Sam Horn popped up on Saturday at a relatively unexpected venue. He was part of scheduled activities, but still - it's been awhile. The former Baltimore Orioles slugger participated in a friendly little home run derby at Camden Yards to celebrate the anniversary of the ballpark. He didn't emerge victorious, but his competitive streak was on full display for fans who haven't seen him swing a bat in person for years.

Orioles derby day

To celebrate the 25th anniversary of Camden Yards, the Orioles invited some players back for the day. They also decided it would be fun to have a little home run competition, featuring stars of the past.

Horn was one of the top contenders to come to the plate, but so was Brady Anderson. The two only shared two things in common - they're both 53 years old, and they both look like they would still be able to mash some home runs if they played during a regular game.

At the end of the day, the derby belonged to Anderson. In the championship round, he hit five home runs, while Horn hit just four, refuting the first baseman's prediction of triumph on Friday. Other competitors included Chris Hoiles, Mike Devereaux, and Joe Orsulak. It was all in good fun, as some great Orioles descended upon Baltimore to celebrate one of the most beloved ballparks in the country - even Cal Ripken Jr. was in on the festivities.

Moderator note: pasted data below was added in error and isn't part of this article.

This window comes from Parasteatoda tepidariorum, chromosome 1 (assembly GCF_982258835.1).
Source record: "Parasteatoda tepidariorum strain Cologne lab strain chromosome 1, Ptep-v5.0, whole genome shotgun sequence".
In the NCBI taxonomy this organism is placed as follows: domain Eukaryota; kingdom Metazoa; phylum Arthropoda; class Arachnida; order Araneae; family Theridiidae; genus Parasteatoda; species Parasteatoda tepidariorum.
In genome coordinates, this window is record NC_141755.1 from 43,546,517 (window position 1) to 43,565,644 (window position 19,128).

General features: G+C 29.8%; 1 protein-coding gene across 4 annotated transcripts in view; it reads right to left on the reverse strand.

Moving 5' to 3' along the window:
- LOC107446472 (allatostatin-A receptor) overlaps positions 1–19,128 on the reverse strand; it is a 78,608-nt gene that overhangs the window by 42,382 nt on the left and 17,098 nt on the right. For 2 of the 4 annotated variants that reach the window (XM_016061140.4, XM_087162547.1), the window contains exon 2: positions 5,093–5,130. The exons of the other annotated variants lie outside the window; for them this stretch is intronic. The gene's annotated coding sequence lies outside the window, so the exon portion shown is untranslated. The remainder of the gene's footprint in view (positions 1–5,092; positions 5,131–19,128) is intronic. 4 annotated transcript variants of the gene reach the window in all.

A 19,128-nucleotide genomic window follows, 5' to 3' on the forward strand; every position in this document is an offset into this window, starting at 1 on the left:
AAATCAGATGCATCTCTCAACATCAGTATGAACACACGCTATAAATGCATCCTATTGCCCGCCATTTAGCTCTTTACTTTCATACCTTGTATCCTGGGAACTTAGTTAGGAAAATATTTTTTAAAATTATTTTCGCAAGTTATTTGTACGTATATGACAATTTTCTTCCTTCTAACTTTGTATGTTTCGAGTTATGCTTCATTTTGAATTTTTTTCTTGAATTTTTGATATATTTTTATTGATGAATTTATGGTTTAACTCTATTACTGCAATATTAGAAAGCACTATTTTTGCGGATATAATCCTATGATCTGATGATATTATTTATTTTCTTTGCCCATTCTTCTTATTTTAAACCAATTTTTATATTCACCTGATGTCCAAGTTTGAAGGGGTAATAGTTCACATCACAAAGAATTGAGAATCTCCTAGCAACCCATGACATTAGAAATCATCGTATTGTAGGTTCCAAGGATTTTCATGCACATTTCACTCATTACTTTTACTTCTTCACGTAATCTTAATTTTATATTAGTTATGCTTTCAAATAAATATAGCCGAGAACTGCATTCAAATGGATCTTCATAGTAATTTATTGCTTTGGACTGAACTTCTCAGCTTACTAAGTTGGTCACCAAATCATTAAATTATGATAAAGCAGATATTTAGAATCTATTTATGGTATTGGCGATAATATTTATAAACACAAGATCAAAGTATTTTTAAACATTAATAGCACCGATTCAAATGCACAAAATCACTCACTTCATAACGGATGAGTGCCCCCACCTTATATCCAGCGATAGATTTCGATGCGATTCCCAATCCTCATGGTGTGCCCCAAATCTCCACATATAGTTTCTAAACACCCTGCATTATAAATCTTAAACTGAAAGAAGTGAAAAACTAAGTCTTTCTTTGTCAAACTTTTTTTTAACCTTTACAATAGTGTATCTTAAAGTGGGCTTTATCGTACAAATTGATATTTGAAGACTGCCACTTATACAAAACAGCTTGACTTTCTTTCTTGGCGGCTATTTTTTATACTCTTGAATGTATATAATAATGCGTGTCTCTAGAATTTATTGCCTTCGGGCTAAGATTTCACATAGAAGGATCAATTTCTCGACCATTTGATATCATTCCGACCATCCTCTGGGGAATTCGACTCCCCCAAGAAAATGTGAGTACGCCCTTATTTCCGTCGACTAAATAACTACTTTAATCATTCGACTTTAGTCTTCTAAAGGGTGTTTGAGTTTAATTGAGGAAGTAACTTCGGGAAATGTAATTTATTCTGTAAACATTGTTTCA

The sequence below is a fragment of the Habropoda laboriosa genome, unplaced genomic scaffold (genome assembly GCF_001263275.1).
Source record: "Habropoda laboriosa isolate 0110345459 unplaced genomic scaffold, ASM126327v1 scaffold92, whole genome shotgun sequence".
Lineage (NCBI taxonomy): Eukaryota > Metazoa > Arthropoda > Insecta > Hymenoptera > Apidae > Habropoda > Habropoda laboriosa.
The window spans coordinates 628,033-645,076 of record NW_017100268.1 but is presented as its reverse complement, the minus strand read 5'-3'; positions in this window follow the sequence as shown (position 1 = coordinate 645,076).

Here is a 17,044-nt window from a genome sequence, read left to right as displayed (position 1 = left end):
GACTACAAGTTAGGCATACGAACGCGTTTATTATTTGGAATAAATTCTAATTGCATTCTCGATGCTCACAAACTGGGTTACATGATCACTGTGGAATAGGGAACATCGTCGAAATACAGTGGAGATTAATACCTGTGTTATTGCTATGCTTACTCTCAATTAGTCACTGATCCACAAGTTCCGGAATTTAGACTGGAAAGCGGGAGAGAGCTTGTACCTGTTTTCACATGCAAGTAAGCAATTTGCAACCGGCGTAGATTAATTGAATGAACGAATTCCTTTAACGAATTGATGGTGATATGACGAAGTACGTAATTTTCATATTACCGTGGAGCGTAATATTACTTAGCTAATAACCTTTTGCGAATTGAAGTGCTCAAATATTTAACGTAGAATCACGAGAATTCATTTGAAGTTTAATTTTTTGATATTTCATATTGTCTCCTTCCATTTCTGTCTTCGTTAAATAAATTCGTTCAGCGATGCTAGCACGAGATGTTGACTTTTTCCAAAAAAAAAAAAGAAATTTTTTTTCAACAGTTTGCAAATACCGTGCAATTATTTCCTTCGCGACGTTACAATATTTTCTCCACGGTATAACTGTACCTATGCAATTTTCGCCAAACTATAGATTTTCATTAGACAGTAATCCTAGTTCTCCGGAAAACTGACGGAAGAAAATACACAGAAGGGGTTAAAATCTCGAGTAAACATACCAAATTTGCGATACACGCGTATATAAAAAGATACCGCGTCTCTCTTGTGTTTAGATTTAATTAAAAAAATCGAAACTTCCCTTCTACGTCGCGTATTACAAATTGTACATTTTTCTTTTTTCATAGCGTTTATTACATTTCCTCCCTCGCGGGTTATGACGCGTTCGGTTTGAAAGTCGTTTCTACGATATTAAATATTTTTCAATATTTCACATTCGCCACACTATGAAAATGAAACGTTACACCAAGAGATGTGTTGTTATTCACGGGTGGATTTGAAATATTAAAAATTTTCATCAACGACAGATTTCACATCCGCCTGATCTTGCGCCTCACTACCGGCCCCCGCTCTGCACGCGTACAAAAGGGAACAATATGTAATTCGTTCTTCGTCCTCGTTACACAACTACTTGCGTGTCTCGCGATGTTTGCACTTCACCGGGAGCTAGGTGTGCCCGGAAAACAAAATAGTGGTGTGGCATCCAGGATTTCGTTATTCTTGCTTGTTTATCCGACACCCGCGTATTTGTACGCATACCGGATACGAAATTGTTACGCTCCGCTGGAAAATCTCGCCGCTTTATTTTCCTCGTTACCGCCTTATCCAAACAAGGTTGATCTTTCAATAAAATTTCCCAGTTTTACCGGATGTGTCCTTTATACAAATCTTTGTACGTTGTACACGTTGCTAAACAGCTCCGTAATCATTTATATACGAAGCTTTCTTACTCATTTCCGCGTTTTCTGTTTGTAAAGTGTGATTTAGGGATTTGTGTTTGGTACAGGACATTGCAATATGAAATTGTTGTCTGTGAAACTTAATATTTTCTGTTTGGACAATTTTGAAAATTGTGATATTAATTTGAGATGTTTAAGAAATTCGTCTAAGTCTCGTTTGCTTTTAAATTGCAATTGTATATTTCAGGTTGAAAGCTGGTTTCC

The illustrious career of Sam Horn

Horn is not a name that will immediately be familiar to baseball fans. He spent less than a decade in the major leagues. The former first-round draft pick only smashed 62 home runs in his career, which spanned four Major League Baseball teams, plus one in Taiwan. He began his career with the Boston Red Sox and came over to Baltimore in 1990, where he played until 1992.

Horn retired in 1998 and eventually worked his way into being a broadcaster for the Red Sox.

He does have the distinction of holding some of Baltimore's most recent intriguing records, both good and bad. During Camden Yards' opening salvo in April 1992, Horn scored the first run in the history of the ballpark - that's the good.

The previous season, however, he became one of the only players in major league history to strike out six times during a single game, which happened when the Orioles played the Milwaukee Brewers in July - that's the not so good. Time seems to have healed that wound, as he prefers to hit home runs these days rather than be at the mercy of a hot pitcher.